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Saturday, April 19th, 2008
1:37 pm - The Awakening, by Kate Chopin

andyleggett
For anyone who has read this (in my opinion) amazing book, what did you think of it and when did you first read it? 

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Friday, January 18th, 2008
8:34 pm - Fieldwork

dreamerjules
I just finished reading - or rather, listening to - a really wonderful book called Fieldwork. It's set in Thailand and is about missionaries and murder and obsession and finding and losing your place in the world. Because the protag's name is the same as the writer, I kept finding myself wondering if the story really was fiction. When I went to Wikipedia, I found this referenced. I'm sorry to hear it hasn't been promoted more because it's an absolute jewel. I've been listening on the way to and from work and I was sorely tempted to sit in car and listen to the last five minutes when I needed to go into the store tonight. But then again I didn't want to because I didn't want it to be over.

Fieldwork by Mischa Berlinski

Get to the library, the bookstore, Audible, somewhere, anywhere and find this book.

current mood: cold

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Thursday, January 3rd, 2008
4:09 pm - Fitzwilliam Darcy, Gentleman

going_not_gone
Having recently reread Miss Austen’s fine novel, Pride and Prejudice, I was delighted to receive, on loan from a dear friend and fellow reader, a more recent work entitled Fitzwilliam Darcy, Gentleman, by one Pamela Aidan. These three volumes, written in the style of Miss Austen (much as I am attempting here), purport to be the story of Pride and Prejudice as seen from the point of view of Mr. Darcy.

In short, this is fan-fiction, albeit published rather than given away for free by means of the internet. As Miss Austen’s writings retain their popularity nearly two centuries after they were first penned, it is no surprise that succeeding authors wish to expand upon the scenes and characters she created, and whether Miss Austen herself would be chagrined by this usage must remain in the realm of speculation. I myself suspect she would be amused and pleased to know that her reputation has so long outlived her.

In any case, dear reader, while I have not yet finished reading the first volume (An Assembly Such As This), I write here to offer my review. My motives are two: to be more successful at keeping track of my reading this year than I was in the last; to revive the bookgrope community as a place for devoted readers to share their opinions on various books. I do hope that you will join in and share your views; it need not be an exercise in stylistic imitation such as this, which I attempt merely for my own amusement!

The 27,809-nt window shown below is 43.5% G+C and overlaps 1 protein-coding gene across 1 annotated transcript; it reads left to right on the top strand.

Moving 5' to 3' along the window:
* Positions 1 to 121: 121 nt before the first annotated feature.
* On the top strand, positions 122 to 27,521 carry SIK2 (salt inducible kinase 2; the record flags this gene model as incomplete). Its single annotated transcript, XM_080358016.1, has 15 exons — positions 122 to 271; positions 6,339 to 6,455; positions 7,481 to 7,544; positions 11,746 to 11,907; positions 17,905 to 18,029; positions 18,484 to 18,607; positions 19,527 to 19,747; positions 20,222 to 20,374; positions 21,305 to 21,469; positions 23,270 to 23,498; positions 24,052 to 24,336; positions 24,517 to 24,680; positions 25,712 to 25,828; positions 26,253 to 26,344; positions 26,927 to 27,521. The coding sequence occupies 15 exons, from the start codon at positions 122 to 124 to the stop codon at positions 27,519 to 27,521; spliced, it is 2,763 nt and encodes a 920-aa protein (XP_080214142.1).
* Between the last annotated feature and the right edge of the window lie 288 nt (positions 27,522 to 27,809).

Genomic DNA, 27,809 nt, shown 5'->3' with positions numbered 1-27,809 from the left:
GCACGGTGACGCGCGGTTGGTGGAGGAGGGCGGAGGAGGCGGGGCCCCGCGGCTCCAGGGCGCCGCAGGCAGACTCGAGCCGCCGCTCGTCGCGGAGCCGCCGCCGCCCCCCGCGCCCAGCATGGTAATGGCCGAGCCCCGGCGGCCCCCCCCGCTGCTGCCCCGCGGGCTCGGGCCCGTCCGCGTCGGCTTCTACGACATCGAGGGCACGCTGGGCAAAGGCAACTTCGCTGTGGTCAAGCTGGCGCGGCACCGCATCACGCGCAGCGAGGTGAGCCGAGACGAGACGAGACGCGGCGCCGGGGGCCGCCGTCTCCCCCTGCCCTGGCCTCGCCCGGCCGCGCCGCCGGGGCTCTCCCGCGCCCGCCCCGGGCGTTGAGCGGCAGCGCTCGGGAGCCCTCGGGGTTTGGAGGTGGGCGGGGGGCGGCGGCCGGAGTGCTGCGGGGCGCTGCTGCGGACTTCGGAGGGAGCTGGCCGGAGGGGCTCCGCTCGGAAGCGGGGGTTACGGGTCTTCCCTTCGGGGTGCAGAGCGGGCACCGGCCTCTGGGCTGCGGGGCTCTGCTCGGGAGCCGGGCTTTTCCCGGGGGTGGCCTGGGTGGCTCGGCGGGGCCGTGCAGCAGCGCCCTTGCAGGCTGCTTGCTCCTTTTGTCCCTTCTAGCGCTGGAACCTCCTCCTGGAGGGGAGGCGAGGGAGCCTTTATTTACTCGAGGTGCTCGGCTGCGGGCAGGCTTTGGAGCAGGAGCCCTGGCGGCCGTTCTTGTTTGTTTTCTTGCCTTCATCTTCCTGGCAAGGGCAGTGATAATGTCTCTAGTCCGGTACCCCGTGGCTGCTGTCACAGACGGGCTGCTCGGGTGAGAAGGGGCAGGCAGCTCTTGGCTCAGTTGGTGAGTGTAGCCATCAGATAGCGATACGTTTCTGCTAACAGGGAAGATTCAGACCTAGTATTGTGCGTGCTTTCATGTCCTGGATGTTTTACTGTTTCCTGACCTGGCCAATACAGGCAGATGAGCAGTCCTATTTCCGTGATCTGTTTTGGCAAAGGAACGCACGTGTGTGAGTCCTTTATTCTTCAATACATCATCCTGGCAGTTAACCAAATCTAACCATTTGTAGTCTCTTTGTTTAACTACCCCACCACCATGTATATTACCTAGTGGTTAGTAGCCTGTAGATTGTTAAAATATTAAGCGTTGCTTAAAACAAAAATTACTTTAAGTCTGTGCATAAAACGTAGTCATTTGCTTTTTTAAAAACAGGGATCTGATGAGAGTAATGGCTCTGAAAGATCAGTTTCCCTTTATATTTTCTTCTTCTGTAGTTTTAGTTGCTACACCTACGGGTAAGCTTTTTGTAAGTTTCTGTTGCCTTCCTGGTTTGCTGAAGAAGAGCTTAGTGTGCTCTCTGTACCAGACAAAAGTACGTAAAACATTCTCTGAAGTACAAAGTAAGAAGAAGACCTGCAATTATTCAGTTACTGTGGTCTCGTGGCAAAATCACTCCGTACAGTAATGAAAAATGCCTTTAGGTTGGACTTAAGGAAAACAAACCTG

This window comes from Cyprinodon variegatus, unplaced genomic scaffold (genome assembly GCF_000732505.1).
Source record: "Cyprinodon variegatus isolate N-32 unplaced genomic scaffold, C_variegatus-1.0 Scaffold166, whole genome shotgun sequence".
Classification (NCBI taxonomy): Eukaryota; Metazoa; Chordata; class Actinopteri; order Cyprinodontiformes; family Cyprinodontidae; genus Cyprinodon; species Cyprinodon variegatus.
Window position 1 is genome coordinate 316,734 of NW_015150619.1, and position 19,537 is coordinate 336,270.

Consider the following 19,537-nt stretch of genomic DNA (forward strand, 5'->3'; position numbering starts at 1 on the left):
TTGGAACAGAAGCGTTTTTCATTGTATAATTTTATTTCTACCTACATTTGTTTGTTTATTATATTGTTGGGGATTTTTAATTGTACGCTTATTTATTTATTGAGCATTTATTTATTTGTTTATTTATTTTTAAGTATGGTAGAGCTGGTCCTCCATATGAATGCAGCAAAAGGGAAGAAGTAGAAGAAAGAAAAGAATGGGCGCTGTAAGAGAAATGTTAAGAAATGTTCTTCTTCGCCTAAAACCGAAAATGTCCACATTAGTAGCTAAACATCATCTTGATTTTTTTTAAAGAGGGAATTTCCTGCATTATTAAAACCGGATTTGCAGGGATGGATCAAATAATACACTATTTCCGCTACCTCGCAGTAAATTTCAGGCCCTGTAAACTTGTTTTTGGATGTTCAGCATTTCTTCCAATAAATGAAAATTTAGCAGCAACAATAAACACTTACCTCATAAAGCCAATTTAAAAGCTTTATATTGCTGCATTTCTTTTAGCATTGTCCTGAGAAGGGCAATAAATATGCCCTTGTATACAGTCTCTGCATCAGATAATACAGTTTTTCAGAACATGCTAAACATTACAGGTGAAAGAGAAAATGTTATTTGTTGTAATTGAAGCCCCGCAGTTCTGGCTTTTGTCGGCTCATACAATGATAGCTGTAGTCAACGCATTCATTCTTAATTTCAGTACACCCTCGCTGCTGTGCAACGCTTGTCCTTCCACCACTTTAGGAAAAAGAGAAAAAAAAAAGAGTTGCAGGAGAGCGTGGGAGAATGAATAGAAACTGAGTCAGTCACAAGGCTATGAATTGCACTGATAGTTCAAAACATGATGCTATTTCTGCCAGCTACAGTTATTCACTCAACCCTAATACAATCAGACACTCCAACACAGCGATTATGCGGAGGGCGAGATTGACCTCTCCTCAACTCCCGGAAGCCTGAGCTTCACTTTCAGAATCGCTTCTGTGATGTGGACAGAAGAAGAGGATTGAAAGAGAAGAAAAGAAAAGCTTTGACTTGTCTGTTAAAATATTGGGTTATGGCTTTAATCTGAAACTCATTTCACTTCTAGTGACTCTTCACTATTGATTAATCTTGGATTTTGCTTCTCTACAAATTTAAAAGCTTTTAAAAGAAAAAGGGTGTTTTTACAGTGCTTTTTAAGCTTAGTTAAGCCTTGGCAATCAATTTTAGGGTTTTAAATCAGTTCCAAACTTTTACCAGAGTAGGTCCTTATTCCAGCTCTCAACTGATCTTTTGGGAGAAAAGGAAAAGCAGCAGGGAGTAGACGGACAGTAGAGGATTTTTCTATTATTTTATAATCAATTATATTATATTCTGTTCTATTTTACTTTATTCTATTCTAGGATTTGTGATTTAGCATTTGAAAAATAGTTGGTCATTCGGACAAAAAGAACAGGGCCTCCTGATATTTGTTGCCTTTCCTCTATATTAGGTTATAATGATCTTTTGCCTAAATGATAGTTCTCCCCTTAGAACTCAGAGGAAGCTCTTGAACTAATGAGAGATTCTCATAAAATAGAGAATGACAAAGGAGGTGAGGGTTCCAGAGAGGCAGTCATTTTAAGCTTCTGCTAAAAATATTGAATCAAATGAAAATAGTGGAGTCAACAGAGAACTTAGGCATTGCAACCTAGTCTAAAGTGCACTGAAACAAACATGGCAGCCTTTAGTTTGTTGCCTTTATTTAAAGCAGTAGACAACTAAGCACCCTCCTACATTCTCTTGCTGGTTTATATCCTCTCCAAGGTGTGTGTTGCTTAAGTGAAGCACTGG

My initial reaction to this book was to wonder at its length. Miss Aidan takes three volumes, totaling 791 pages, to tell the same story that Miss Austen revealed in a mere 282. Perhaps the use of pen and ink rather than keyboard encouraged a less verbose style! Each succeeding volume is longer than the last, putting one in mind of that other celebrated female novelist, Mrs. Rowling.

Of course, the discerning reader finds quality more important than quantity to the enjoyment of a book (as perhaps Mrs. Rowling ought to have remembered). I find that Miss Aidan catches the tone and rhythm of Miss Austen’s style tolerably well, despite using rather more words to convey the same scene. I have noted a few small but jarring errors. On several occasions, the story refers to Miss Elizabeth Bennet as “Miss Bennet,” which title rightfully belongs to her eldest sister Jane; certainly a mistake Mr. Darcy would never make! I also find Miss Aidan’s view of Mr. Darcy’s character differing from my own. In reading the original work, I sensed his regard for Elizabeth Bennet developing far more gradually, whereas Miss Aidan seems almost to believe in “love at first sight.” Still, one’s view of any fictional character is naturally subjective, and I can scarcely object when I have no intention of penning my own Austen fan fiction. I do appreciate her treatment of Mr. Bingley’s character, and portrayal of the friendship between Mr. Darcy and Mr. Bingley. In this regard I found her insights novel, yet plausible.

In short, this work is necessarily derivative, and overly wordy, but is not without interest. Fans of Miss Austen’s work will find it an pleasant diversion, allowing them to visit familiar scenes from a slightly different perspective.

(1 comment | comment on this)

Monday, August 27th, 2007
8:51 pm - Read anything good lately?

going_not_gone
It's back....

I started the bookgrope community at the beginning of this year, and after the first book, I stopped making the effort involved in maintaining it as an online book discussion group. Mea culpa. Life happened, and so did other things, and finding a book that everyone wanted to read and voting on it and reading it....well, didn't happen.

Rather than deleting Bookgrope entirely, I've decided to reinvent it as a book review community. If you've read something you liked and want to recommend it to other readers, here's the place to do it! Conversely, if you've read something you really didn't enjoy and want to warn folks not to waste their time and money, here's the place to do it.

The rules are simple: Title in the subject, anything too spoilery behind a cut. Comments are the place to discuss/argue/dissect/critique/whatever.

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Tuesday, February 20th, 2007
11:36 pm - A new perspective on TTW

sail_aweigh
I enjoyed this book a lot despite the fact it often made me cry like a baby. It was very thought-provoking (and, no, I'm not damning with faint prasie or spouting platitudes), so I wrote some of those thoughts down. Not what you were thinking of, though, I'm sure.

Cover art.Collapse )

(2 comments | comment on this)

Tuesday, February 13th, 2007
7:46 am - satisfying or un

mtpati
Now that I've finished the book and let it sit in my head for a while I have a few comments.
I enjoyed the story and the characters, and unlike some, didn't dislike anyone much. But there was something that was unsatisfying about the whole book that I've had trouble putting my finger on.